Geopolitical Informations

1.849 million (2013)
Total area
10,689 km2

Main legislative bodies

  • National Assembly (Unicameral)

Latest News

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Climate Policy Facts


Year Total GHG Emissions Excluding LUCF ( MtCO2e) Total GHG Emissions Excluding LUCF Per Capita ( tCO2e Per Capita) Total GHG Emissions Excluding LUCF Per GDP ( tCO2e / Million $ GDP)
1990 4.25 4.64 3080.58
1991 4.39 4.62 3081.99
1992 4.52 4.61 3067.4
1993 4.65 4.62 3068.64
1994 4.78 4.61 3147.47
1995 4.91 4.61 3207.54
1996 5.05 4.61 3226.07
1997 5.19 4.61 3159.5
1998 5.35 4.61 3144.74
1999 5.51 4.62 3044.18
2000 5.66 4.61 2967.47
2001 5.84 4.61 2891.74
2002 6.04 4.62 3091.85
2003 6.21 4.6 2973.7
2004 6.38 4.59 2856.37
2005 6.55 4.56 2959.53
2006 6.71 4.52 2995.27
2007 6.9 4.51 2973.97
2008 7.06 4.47 2876.82
2009 7.22 4.44 2765.58
2010 7.4 4.4 2659.33
2011 7.51 4.33 2819.65

The line chart shows the country’s carbon emissions by year, expressed in million tonnes of CO2 equivalent (MtCO2e) for emission totals, and in tonnes of CO2 equivalent (tCO2e) for per capita and per dollar of GDP values. It is based on data from CAIT platform provided by the World Resource Insititute, and updated regularly with the most recent data available.

By selecting or deselecting each item, you can compare or give prominence to particular emission trends.


Missing data.

National Policy


In 2015, the Sustainable Energy Action Plan was adopted which actually consists itself of three different action plans:

  • The SE4All Action Agenda relates to the initiative “Sustainable Energy for All” (SE4All) launched by the former UN Secretary General Ban Ki-moon to achieve universal access to energy, especially based on renewable energies. According to the Sustainable Energy Action Plan, The Gambia inter alia aims to expand the utilisation of off-grid solar home systems through the SE4All Action Agenda.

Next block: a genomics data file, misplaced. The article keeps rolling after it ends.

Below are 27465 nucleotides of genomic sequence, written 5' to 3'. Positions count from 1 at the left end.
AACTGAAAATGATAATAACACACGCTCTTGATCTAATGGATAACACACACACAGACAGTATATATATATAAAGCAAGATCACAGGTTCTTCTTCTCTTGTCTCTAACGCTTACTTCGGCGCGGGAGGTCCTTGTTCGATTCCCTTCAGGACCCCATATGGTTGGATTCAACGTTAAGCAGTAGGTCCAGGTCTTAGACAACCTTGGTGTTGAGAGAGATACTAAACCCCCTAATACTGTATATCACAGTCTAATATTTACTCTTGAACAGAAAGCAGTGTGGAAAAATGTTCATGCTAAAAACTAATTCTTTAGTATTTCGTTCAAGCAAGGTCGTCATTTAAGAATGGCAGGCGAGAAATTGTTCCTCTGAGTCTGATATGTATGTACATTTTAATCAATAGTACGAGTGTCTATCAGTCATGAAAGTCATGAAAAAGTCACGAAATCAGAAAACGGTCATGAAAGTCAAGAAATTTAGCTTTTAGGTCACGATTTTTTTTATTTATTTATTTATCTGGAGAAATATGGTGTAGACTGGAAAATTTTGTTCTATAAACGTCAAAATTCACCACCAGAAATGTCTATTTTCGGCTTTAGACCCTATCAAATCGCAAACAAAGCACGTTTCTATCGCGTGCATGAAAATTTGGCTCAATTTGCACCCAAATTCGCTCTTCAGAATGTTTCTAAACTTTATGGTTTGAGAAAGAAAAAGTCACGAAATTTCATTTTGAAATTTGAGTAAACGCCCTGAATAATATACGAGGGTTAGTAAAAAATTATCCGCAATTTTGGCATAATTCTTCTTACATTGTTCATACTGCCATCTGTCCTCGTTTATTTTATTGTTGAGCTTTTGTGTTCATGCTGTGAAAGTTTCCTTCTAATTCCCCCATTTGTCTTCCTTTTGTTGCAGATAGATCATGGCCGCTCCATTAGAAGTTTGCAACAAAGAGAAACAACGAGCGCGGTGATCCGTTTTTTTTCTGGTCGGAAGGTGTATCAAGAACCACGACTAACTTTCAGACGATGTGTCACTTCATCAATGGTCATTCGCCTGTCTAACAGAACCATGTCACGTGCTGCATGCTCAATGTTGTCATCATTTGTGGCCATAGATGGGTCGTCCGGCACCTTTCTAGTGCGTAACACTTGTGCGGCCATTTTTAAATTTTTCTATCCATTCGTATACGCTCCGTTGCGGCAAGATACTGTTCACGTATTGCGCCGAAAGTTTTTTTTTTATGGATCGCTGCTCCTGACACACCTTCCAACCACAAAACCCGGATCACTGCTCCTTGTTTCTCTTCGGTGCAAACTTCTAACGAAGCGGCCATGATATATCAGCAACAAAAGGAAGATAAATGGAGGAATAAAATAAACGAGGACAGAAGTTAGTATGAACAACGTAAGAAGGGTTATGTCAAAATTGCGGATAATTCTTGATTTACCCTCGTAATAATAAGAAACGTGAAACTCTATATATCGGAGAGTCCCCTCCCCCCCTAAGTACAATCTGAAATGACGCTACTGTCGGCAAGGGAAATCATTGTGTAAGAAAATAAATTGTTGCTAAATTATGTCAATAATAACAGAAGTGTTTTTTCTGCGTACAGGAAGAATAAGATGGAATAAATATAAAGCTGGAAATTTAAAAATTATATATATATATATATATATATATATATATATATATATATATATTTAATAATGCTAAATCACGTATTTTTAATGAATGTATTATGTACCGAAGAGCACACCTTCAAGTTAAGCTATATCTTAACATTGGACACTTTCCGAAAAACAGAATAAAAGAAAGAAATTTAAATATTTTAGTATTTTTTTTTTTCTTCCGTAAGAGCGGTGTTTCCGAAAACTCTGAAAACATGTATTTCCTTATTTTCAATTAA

• The National Renewable Energy Action Plan contains several targets for the time frames until 2020 and 2030, such as the addition of several MW of hydro, solar and wind power capacity or the spread of solar thermal systems in schools, health centres and hotels. It also sets out measures for the achievement of the targets such as the establishment of an enabling environment to attract private finance or the support of locally manufactured renewable energy products.
  • Finally, the National Energy Efficiency Action Plan includes targets for 2020 and 2030 such as the 5 percent and 15 percent reductions of energy consumption in the building sector or the reduction of transmission and distribution losses to 20 percent and 10 percent, respectively. Measures as for instance the utilisation of efficient light bulbs or the labelling of energy appliances are listed for implementation.

In addition, the Renewable Energy Act of 2013 defines the basic responsibilities, establishes the Renewable Energy Fund and lays down the principles for a future feed-in-tariff for power from renewable energies. The Act is available as pdf.

Moreover, there is a National Investment Program on Access to Energy, which runs until 2020, a National Energy Policy, a Strategy and Action Plan 2014-2018 to promote the use of renewable energy technologies and to implement the recommendations in the Renewable Energy Act, and an Investment Prospectus 2015-2030 identifying implementable programmes and projects.


The Gambia strives to mainstream climate considerations into its overall planning processes and policies. For instance, the Vision 2020 represents the long-term strategy to reduce poverty while ensuring the conservation of a well-functioning ecosystem. Moreover, the Programme for Accelerated Growth and Employment, which ran from 2012 until 2015, contained five pillars relating to sustainable and low-carbon development in which climate change is fully integrated.